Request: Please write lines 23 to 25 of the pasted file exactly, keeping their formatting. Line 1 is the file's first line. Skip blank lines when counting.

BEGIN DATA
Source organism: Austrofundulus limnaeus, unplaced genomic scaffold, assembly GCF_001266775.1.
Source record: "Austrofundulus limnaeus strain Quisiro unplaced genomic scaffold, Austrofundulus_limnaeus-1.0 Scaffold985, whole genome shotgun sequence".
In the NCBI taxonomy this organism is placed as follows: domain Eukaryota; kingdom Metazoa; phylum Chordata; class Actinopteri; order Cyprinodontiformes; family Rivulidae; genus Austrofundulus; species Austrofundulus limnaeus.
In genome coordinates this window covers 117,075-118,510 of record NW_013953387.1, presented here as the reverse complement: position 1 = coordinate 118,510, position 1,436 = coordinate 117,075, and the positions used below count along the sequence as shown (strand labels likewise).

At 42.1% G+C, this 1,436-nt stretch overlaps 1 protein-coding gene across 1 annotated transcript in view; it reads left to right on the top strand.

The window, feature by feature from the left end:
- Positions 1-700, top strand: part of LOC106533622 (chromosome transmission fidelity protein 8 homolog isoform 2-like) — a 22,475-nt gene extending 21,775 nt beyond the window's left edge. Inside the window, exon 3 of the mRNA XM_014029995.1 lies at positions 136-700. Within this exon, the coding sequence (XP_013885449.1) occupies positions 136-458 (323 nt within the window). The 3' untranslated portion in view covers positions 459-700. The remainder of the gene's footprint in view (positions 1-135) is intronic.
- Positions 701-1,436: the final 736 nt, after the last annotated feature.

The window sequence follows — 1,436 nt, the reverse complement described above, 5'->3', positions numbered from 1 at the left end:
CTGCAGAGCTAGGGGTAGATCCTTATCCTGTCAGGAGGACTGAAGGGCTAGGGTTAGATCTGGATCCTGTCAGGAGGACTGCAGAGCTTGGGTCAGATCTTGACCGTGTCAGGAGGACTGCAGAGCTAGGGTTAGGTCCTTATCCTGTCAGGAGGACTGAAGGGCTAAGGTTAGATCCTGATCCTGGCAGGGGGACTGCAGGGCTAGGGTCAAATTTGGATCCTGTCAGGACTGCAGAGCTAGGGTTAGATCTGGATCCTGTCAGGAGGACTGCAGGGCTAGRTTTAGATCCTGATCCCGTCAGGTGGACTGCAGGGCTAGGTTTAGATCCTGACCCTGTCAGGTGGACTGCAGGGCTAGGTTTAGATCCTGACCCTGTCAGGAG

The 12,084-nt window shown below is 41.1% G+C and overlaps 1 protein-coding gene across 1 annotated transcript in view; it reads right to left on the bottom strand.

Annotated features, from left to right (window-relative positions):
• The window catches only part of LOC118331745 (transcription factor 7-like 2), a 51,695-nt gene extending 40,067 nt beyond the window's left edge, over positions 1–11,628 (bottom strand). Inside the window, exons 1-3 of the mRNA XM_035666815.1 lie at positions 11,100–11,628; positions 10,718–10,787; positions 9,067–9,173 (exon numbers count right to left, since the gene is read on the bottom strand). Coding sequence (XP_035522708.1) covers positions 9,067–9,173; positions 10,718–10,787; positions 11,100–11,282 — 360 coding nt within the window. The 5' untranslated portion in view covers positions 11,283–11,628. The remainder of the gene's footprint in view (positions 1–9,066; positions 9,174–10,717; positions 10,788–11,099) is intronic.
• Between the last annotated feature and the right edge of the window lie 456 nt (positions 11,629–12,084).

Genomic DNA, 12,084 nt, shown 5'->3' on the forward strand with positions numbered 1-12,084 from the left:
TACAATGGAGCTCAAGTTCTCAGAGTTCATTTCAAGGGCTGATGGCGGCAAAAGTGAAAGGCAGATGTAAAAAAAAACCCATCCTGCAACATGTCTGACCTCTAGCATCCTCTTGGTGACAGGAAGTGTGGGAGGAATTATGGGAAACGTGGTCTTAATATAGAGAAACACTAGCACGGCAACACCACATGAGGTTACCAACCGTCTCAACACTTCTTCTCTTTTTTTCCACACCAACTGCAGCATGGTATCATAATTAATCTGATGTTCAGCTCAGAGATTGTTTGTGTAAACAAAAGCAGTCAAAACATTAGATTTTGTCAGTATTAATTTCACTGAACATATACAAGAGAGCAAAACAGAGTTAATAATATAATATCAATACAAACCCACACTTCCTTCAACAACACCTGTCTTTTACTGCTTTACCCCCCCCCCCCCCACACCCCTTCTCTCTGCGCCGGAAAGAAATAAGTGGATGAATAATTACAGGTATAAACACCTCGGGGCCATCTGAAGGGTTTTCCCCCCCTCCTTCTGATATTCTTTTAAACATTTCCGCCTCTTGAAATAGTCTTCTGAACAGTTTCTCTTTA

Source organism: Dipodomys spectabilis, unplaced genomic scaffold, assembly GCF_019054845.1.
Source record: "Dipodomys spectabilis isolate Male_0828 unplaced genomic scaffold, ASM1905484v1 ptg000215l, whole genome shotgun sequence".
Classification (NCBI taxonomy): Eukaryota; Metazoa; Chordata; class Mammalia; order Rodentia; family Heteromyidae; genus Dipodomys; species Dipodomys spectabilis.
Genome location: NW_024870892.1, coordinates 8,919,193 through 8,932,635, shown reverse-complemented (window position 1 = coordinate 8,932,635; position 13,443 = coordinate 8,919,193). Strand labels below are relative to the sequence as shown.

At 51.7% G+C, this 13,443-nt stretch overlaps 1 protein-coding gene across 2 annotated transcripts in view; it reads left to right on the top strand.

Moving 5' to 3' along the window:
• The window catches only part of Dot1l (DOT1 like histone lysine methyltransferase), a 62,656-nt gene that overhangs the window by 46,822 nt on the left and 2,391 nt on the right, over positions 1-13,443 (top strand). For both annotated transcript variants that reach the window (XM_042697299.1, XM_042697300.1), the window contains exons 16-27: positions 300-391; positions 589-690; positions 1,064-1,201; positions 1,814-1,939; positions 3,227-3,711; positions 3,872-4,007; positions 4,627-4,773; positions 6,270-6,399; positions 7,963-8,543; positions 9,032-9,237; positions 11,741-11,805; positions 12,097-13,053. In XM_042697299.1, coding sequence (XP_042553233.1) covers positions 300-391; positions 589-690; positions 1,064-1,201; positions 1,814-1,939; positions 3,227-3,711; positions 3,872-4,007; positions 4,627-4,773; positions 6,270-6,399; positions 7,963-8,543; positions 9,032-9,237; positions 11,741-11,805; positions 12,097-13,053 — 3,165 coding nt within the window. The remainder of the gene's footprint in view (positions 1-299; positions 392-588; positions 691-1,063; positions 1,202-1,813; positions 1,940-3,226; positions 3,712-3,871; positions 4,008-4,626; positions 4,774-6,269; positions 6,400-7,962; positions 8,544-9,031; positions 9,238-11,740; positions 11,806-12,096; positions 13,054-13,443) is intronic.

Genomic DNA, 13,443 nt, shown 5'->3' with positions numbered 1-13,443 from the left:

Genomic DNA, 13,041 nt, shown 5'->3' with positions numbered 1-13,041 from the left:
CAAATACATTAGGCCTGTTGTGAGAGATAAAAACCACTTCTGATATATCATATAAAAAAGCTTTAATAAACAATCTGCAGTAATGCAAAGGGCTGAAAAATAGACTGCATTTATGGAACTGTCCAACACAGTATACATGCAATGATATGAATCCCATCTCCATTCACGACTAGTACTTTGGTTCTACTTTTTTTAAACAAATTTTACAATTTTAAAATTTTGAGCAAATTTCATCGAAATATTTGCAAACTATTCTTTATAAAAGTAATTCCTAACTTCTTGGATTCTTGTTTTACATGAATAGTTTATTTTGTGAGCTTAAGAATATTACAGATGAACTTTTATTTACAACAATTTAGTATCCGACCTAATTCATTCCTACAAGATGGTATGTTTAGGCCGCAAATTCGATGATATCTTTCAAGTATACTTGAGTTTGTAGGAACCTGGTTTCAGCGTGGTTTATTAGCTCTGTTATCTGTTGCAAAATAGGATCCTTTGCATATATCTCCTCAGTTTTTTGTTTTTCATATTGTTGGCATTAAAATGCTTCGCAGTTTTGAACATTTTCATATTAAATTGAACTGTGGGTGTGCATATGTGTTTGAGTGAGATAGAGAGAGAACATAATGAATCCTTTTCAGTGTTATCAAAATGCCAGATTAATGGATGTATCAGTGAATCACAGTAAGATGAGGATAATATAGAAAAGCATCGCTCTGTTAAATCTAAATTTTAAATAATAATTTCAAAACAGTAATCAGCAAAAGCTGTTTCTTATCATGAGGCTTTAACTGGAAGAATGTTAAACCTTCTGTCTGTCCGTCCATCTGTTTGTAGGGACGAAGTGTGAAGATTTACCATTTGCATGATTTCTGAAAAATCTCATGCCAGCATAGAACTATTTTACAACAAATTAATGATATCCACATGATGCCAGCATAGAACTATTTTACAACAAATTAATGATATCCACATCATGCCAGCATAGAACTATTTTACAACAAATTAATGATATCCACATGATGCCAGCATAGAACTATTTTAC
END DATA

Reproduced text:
• The window catches only part of Dot1l (DOT1 like histone lysine methyltransferase), a 62,656-nt gene that overhangs the window by 46,822 nt on the left and 2,391 nt on the right, over positions 1-13,443 (top strand). For both annotated transcript variants that reach the window (XM_042697299.1, XM_042697300.1), the window contains exons 16-27: positions 300-391; positions 589-690; positions 1,064-1,201; positions 1,814-1,939; positions 3,227-3,711; positions 3,872-4,007; positions 4,627-4,773; positions 6,270-6,399; positions 7,963-8,543; positions 9,032-9,237; positions 11,741-11,805; positions 12,097-13,053. In XM_042697299.1, coding sequence (XP_042553233.1) covers positions 300-391; positions 589-690; positions 1,064-1,201; positions 1,814-1,939; positions 3,227-3,711; positions 3,872-4,007; positions 4,627-4,773; positions 6,270-6,399; positions 7,963-8,543; positions 9,032-9,237; positions 11,741-11,805; positions 12,097-13,053 — 3,165 coding nt within the window. The remainder of the gene's footprint in view (positions 1-299; positions 392-588; positions 691-1,063; positions 1,202-1,813; positions 1,940-3,226; positions 3,712-3,871; positions 4,008-4,626; positions 4,774-6,269; positions 6,400-7,962; positions 8,544-9,031; positions 9,238-11,740; positions 11,806-12,096; positions 13,054-13,443) is intronic.

Genomic DNA, 13,443 nt, shown 5'->3' with positions numbered 1-13,443 from the left:

Genomic DNA, 13,041 nt, shown 5'->3' with positions numbered 1-13,041 from the left: